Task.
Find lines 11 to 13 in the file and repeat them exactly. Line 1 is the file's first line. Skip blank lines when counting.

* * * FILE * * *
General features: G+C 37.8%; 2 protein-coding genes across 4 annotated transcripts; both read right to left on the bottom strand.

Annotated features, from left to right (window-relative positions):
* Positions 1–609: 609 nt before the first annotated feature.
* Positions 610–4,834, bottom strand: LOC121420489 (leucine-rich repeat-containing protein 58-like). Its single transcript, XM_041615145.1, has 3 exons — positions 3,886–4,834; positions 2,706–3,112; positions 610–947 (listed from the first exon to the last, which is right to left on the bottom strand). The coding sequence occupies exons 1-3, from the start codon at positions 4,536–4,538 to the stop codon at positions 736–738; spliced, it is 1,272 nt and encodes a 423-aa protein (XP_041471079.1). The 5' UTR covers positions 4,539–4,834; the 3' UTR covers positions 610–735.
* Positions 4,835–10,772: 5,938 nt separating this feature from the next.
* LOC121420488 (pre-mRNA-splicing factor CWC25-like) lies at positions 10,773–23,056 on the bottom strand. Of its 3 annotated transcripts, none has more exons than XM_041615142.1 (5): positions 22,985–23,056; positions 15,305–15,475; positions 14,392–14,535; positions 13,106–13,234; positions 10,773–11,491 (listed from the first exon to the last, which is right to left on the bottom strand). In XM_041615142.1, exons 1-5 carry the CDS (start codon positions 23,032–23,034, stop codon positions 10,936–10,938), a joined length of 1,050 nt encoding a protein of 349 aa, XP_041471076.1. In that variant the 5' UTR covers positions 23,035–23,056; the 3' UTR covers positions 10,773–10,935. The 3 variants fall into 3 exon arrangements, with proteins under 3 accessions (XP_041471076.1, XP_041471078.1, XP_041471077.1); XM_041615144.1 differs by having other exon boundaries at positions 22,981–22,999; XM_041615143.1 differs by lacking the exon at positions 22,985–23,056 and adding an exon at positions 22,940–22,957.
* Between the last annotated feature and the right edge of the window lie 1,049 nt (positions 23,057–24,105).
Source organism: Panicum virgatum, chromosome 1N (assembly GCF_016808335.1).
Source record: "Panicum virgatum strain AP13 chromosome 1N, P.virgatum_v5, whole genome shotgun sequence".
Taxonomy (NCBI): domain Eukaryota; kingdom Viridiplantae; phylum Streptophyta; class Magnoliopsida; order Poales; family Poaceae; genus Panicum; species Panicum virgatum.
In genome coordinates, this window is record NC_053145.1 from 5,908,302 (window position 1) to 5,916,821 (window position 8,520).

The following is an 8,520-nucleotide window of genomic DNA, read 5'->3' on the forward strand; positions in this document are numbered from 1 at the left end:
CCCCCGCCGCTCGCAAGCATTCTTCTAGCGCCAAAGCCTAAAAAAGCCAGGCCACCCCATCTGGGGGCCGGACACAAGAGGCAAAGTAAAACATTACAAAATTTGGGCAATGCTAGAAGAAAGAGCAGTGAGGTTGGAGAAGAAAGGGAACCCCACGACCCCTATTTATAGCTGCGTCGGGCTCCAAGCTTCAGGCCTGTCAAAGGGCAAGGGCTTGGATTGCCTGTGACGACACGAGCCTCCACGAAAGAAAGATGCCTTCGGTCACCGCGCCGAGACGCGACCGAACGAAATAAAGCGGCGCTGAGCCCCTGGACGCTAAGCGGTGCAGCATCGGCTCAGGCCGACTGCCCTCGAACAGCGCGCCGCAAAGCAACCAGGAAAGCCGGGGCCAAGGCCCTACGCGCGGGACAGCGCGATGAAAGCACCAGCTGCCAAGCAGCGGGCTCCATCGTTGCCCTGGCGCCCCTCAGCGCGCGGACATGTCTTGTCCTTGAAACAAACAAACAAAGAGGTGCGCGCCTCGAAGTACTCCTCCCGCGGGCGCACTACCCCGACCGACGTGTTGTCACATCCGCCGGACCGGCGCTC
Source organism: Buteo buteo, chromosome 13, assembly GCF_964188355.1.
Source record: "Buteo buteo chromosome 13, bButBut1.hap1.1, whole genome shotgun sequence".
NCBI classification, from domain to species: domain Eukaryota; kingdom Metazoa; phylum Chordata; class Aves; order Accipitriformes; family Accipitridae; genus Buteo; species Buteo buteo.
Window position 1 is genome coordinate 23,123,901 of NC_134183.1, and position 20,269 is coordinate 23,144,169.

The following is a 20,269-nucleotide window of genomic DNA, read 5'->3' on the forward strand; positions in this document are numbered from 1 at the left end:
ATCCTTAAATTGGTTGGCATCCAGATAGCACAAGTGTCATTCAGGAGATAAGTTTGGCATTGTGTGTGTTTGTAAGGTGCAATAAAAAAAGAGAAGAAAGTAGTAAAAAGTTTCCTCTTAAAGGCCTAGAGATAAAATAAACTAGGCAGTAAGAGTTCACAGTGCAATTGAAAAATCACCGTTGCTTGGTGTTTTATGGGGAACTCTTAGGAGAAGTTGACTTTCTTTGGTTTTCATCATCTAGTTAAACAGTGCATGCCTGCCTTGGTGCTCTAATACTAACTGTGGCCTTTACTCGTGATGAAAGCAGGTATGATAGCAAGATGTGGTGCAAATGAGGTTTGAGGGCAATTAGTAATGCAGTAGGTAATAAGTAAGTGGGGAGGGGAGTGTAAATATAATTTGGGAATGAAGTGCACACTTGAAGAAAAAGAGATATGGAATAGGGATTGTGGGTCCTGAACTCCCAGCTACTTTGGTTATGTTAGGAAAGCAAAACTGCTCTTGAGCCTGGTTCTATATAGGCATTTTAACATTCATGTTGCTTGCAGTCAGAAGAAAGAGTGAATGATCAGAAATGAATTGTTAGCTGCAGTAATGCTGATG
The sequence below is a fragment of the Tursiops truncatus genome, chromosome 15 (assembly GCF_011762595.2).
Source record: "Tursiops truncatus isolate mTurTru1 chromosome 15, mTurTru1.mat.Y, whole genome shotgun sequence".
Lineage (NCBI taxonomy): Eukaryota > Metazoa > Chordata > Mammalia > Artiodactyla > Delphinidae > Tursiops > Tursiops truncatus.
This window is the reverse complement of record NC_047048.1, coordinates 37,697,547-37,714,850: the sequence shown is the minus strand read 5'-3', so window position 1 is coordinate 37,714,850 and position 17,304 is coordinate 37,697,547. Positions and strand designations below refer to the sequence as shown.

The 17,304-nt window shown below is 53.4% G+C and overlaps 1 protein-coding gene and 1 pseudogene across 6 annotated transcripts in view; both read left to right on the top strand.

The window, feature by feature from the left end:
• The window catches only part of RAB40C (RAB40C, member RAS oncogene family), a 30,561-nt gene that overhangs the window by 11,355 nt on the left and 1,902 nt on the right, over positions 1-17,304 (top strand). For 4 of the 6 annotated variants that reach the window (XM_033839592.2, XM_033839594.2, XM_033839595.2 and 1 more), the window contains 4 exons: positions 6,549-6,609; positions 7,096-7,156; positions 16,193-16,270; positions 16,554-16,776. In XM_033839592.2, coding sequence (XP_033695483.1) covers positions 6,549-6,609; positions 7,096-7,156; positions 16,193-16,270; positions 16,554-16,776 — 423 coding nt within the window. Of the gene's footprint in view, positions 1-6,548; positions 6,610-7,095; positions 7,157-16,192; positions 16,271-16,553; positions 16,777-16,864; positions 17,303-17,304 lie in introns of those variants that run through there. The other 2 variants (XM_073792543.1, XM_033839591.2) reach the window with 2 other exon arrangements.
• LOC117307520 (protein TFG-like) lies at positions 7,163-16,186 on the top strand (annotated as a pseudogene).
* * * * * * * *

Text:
In genome coordinates, this window is record NC_053145.1 from 5,908,302 (window position 1) to 5,916,821 (window position 8,520).

The following is an 8,520-nucleotide window of genomic DNA, read 5'->3' on the forward strand; positions in this document are numbered from 1 at the left end:
CCCCCGCCGCTCGCAAGCATTCTTCTAGCGCCAAAGCCTAAAAAAGCCAGGCCACCCCATCTGGGGGCCGGACACAAGAGGCAAAGTAAAACATTACAAAATTTGGGCAATGCTAGAAGAAAGAGCAGTGAGGTTGGAGAAGAAAGGGAACCCCACGACCCCTATTTATAGCTGCGTCGGGCTCCAAGCTTCAGGCCTGTCAAAGGGCAAGGGCTTGGATTGCCTGTGACGACACGAGCCTCCACGAAAGAAAGATGCCTTCGGTCACCGCGCCGAGACGCGACCGAACGAAATAAAGCGGCGCTGAGCCCCTGGACGCTAAGCGGTGCAGCATCGGCTCAGGCCGACTGCCCTCGAACAGCGCGCCGCAAAGCAACCAGGAAAGCCGGGGCCAAGGCCCTACGCGCGGGACAGCGCGATGAAAGCACCAGCTGCCAAGCAGCGGGCTCCATCGTTGCCCTGGCGCCCCTCAGCGCGCGGACATGTCTTGTCCTTGAAACAAACAAACAAAGAGGTGCGCGCCTCGAAGTACTCCTCCCGCGGGCGCACTACCCCGACCGACGTGTTGTCACATCCGCCGGACCGGCGCTC